High bid of $14,000 at 2013 Mecum. (did not sell)
Plymouth introduced the up-market versions of the Belvedere in 1965. Base power was a 318 cubic-inch, 230 horsepower V8. Optional engines began with the 361-CID V8 and rose to 426-CID Hemi V8.
The Plymouth Satellite, part of the Belvedere line, was given a major restyling in 1966. The body was square - earning a much sharper profile - and the front wheel openings curved upward into the rectangle shape. The sedans had a square-angular roof with thick rear pillars while the hardtops had the cantilevered roof treatment with a wider base.
The Satellite was available as a Hardtop Coupe or a Convertible. 35,399 examples of the hardtop were sold while 2,759 were convertibles. The Satellite models were distinguished from the Belvedere Series with less side trim, a fancy trunk treatment, rocker panel moldings, vinyl trims, wheel covers, bucket seats and console.
Pricing began at $2,695 for the hardtop coupe while the convertible sold for $2,900.
An optional 'street' version of the 426 cubic-inch HEMI engine delivered 425 horsepower. This newly introduced 'Street Hemi' was installed into 817 Satellite hardtops (503 of those with four-speeds) and 27 into the Satellite Convertible. The following year, just two Street Hemi Hardtops were sold and only one a Satellite Convertible.By Daniel Vaughan | Nov 2013
Introduced in 1965 as the top model in Plymouth's mid-size Belvedere line, the Plymouth Satellite used Chrysler's mid-size B platform.
The Satellite was available with the newly optional 'Street Hemi' engine in 1966. This engine came compete with the two 4-barrel carburetors and 10.25:1 compression. This body style remained for the following year with only minor trim changes.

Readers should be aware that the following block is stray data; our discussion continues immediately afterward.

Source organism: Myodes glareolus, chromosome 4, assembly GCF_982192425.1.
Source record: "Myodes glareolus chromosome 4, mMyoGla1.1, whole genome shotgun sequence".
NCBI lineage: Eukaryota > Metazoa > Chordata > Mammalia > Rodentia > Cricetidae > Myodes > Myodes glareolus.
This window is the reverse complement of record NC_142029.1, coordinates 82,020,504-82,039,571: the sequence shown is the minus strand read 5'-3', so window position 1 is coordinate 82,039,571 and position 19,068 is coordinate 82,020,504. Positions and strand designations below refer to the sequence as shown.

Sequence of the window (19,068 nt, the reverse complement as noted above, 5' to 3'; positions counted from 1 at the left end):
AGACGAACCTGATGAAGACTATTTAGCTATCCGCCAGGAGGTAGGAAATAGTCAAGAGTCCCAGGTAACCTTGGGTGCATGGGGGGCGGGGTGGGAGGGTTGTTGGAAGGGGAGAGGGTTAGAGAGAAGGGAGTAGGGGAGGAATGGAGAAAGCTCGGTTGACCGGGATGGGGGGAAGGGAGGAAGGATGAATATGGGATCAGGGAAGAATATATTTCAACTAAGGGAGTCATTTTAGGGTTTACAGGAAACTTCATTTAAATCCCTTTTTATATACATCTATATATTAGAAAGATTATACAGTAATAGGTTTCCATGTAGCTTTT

All mid-sized Plymouths carried the Satellite name from 1971 to 1974. Hardtop coupe models had the 'Sebring' suffix.
The Satellite name disappeared when the Fury name was given to Plymouth's mid-size models for 1975.
In 1965 a larger more updated Plymouth Fury was presented to the public on Chrysler's full-size C platform. The Plymouth Belvedere title was switched to Plymouth's mid-size line, really a continuation of the full-size 1962 to 1964 models. The top trim model of the series with the Belvedere Satellite, available as a two-door hardtop or convertible with bucket seats.
Similar to the Fury, the simple front end carried a single headlight on each side and had a grille that was divided into 4 thin rectangles laid horizontally.
1968 brought a higher trim Sport Satellite model at the same time the Belvedere name was downgraded to low-trim base models. Continuing on this body, only minor rear and front restyling was done in 1970. The Belvedere discontinued this year.
The Satellite adopted a new ‘fuselage' styled body that had different wheelbases, sheetmetal for two and four door models as significant updating and restyling was accomplished for the 1971 model.
Two door models, base coupe with non-roll-down rear windows were called Satellite. In 1973 the two-door models received a conventional front end, along with squared up sheetmetal and rear side windows.
Satellite Sebring, Satellite Sebring Plus came in base, Custom or wood-trimed Regent models, and Sedans were available in base, Custom and Brougham trim. 1974 Sedans and wagon models had large 5mph bumpers.
The Satellite continued on steadfast until 1974 where the nameplate was retired.By Jessica Donaldson